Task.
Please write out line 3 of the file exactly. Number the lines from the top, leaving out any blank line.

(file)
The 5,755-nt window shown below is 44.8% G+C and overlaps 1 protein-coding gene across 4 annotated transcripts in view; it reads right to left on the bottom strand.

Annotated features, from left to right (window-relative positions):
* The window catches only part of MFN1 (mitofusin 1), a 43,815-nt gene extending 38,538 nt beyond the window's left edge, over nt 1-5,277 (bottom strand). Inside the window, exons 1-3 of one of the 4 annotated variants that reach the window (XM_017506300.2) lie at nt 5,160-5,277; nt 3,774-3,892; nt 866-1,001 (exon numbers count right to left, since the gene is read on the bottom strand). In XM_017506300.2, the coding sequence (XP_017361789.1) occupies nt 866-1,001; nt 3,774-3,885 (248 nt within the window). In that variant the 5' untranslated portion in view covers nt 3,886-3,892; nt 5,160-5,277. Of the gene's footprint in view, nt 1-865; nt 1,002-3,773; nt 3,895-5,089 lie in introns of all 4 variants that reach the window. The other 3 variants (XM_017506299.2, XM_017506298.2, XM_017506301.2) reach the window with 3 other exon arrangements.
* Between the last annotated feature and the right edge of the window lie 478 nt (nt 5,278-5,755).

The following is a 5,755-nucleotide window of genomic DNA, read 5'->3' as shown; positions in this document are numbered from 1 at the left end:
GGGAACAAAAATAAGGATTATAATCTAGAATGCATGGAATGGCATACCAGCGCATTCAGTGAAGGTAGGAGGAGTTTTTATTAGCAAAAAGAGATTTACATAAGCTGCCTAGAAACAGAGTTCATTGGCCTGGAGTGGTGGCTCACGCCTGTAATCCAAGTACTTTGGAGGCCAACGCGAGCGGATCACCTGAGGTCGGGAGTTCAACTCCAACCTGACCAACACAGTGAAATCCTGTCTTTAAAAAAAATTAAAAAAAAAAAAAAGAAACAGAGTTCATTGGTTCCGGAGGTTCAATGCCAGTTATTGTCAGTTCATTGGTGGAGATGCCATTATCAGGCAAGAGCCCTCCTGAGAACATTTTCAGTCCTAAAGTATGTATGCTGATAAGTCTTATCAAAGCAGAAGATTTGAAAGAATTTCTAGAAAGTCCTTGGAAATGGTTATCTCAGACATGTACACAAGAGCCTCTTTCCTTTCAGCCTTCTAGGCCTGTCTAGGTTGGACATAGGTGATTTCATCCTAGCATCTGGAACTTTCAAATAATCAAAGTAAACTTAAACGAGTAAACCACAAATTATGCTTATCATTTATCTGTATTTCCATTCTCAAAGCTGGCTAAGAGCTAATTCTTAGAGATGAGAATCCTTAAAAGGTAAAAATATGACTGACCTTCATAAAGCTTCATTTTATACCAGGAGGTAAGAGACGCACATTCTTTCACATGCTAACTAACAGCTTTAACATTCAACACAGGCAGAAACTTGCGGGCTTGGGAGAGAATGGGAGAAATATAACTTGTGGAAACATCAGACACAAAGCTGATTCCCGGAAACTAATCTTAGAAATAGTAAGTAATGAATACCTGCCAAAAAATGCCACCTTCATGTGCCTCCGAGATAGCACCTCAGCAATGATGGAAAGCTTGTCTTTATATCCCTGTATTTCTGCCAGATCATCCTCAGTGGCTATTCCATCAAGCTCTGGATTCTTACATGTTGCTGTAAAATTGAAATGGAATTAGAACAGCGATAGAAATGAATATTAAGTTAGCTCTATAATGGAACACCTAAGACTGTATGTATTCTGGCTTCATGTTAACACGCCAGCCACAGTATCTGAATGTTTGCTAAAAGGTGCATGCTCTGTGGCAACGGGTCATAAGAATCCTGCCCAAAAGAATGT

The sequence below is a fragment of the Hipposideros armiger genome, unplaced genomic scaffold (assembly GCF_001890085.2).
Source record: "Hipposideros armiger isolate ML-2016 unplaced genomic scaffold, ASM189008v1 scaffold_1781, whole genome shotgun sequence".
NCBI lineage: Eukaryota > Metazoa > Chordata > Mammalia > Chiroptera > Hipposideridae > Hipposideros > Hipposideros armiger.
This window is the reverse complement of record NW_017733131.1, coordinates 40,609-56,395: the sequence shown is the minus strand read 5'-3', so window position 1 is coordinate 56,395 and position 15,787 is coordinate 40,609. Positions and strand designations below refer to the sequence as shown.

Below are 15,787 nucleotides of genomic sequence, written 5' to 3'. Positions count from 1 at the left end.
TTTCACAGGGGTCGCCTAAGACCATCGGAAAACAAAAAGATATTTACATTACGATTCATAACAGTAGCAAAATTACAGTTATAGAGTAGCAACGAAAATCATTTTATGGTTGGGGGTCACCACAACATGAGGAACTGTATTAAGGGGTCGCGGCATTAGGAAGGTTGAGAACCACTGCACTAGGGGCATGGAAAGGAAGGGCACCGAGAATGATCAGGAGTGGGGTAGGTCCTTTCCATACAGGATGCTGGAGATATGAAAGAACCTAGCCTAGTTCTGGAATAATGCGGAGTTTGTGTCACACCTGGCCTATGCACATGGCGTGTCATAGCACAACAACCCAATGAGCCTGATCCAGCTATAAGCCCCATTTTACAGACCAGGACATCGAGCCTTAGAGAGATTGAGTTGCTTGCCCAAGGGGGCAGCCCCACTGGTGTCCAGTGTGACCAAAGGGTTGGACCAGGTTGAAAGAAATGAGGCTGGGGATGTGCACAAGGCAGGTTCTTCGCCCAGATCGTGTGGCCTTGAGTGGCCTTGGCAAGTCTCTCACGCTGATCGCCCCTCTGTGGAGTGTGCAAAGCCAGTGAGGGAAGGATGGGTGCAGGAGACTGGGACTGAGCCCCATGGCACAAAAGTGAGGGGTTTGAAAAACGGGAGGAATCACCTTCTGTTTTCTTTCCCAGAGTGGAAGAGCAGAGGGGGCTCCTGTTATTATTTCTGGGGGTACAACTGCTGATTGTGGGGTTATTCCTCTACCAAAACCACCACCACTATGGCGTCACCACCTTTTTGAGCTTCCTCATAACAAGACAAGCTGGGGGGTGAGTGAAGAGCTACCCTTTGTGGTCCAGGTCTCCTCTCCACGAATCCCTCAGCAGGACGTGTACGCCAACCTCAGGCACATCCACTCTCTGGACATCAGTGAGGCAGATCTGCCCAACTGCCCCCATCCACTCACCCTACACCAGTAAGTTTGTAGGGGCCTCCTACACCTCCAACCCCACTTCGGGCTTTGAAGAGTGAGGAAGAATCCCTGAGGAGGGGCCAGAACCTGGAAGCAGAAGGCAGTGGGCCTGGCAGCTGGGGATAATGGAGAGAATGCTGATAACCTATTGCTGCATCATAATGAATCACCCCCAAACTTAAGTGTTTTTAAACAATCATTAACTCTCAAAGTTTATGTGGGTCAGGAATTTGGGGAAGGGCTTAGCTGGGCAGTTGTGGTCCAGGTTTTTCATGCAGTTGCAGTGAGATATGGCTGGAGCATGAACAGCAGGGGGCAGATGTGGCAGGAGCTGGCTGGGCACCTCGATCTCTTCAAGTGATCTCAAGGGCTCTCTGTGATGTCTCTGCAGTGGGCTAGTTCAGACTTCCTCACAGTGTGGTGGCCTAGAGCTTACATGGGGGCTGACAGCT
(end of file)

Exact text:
* The window catches only part of MFN1 (mitofusin 1), a 43,815-nt gene extending 38,538 nt beyond the window's left edge, over nt 1-5,277 (bottom strand). Inside the window, exons 1-3 of one of the 4 annotated variants that reach the window (XM_017506300.2) lie at nt 5,160-5,277; nt 3,774-3,892; nt 866-1,001 (exon numbers count right to left, since the gene is read on the bottom strand). In XM_017506300.2, the coding sequence (XP_017361789.1) occupies nt 866-1,001; nt 3,774-3,885 (248 nt within the window). In that variant the 5' untranslated portion in view covers nt 3,886-3,892; nt 5,160-5,277. Of the gene's footprint in view, nt 1-865; nt 1,002-3,773; nt 3,895-5,089 lie in introns of all 4 variants that reach the window. The other 3 variants (XM_017506299.2, XM_017506298.2, XM_017506301.2) reach the window with 3 other exon arrangements.